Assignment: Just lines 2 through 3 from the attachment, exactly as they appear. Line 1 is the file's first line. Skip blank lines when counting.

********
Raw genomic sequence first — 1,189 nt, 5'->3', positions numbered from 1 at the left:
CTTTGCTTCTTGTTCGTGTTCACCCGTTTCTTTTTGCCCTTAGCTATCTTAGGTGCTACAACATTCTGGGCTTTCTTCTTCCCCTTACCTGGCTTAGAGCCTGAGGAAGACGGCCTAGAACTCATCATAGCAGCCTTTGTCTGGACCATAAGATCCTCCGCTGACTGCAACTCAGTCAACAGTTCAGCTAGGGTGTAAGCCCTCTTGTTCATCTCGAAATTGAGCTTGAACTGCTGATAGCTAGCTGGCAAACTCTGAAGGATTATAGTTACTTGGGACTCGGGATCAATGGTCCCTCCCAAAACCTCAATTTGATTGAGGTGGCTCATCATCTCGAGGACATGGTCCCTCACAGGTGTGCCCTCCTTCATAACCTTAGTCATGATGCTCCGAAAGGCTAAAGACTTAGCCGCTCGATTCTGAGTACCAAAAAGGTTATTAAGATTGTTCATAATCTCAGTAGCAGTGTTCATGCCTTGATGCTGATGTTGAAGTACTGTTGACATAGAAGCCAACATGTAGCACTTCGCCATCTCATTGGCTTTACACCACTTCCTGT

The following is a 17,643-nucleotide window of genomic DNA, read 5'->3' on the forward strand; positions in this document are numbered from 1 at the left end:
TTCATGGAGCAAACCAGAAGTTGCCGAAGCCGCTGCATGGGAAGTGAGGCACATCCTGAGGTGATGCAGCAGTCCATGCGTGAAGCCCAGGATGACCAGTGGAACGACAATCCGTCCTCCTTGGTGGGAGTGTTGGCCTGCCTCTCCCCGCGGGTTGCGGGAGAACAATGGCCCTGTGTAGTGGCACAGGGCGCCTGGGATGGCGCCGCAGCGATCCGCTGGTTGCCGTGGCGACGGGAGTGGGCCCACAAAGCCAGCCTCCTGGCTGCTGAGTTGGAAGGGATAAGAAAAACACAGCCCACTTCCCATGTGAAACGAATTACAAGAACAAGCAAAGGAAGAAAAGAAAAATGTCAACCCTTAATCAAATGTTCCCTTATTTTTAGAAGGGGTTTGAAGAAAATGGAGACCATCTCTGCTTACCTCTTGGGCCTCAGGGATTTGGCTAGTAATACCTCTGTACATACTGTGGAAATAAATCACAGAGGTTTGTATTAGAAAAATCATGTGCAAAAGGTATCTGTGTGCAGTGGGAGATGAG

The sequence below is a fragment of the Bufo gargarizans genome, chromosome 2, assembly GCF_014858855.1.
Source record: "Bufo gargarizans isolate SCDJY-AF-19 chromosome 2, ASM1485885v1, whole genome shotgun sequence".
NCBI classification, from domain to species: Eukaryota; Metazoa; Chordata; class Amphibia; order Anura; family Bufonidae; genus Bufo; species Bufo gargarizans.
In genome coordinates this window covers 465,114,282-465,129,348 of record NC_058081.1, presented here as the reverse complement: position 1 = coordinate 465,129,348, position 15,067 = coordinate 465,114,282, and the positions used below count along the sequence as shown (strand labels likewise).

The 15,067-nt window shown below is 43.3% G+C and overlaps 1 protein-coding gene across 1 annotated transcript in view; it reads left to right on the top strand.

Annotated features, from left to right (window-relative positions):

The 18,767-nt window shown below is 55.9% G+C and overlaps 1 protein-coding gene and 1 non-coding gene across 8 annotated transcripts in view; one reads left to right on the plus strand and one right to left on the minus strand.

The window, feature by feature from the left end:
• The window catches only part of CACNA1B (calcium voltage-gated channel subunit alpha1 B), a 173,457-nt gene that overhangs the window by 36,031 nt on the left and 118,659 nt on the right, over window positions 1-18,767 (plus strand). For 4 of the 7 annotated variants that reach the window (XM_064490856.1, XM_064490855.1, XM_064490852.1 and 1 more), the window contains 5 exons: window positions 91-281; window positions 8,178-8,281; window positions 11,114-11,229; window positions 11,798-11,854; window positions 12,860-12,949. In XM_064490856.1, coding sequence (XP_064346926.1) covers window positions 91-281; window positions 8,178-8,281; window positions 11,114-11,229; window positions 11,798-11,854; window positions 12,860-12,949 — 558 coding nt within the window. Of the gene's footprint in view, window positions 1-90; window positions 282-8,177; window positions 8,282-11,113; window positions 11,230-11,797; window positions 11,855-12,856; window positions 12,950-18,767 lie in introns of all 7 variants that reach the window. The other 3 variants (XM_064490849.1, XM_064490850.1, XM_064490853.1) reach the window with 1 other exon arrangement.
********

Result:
CTTTGCTTCTTGTTCGTGTTCACCCGTTTCTTTTTGCCCTTAGCTATCTTAGGTGCTACAACATTCTGGGCTTTCTTCTTCCCCTTACCTGGCTTAGAGCCTGAGGAAGACGGCCTAGAACTCATCATAGCAGCCTTTGTCTGGACCATAAGATCCTCCGCTGACTGCAACTCAGTCAACAGTTCAGCTAGGGTGTAAGCCCTCTTGTTCATCTCGAAATTGAGCTTGAACTGCTGATAGCTAGCTGGCAAACTCTGAAGGATTATAGTTACTTGGGACTCGGGATCAATGGTCCCTCCCAAAACCTCAATTTGATTGAGGTGGCTCATCATCTCGAGGACATGGTCCCTCACAGGTGTGCCCTCCTTCATAACCTTAGTCATGATGCTCCGAAAGGCTAAAGACTTAGCCGCTCGATTCTGAGTACCAAAAAGGTTATTAAGATTGTTCATAATCTCAGTAGCAGTGTTCATGCCTTGATGCTGATGTTGAAGTACTGTTGACATAGAAGCCAACATGTAGCACTTCGCCATCTCATTGGCTTTACACCACTTCCTGT

The following is a 17,643-nucleotide window of genomic DNA, read 5'->3' on the forward strand; positions in this document are numbered from 1 at the left end: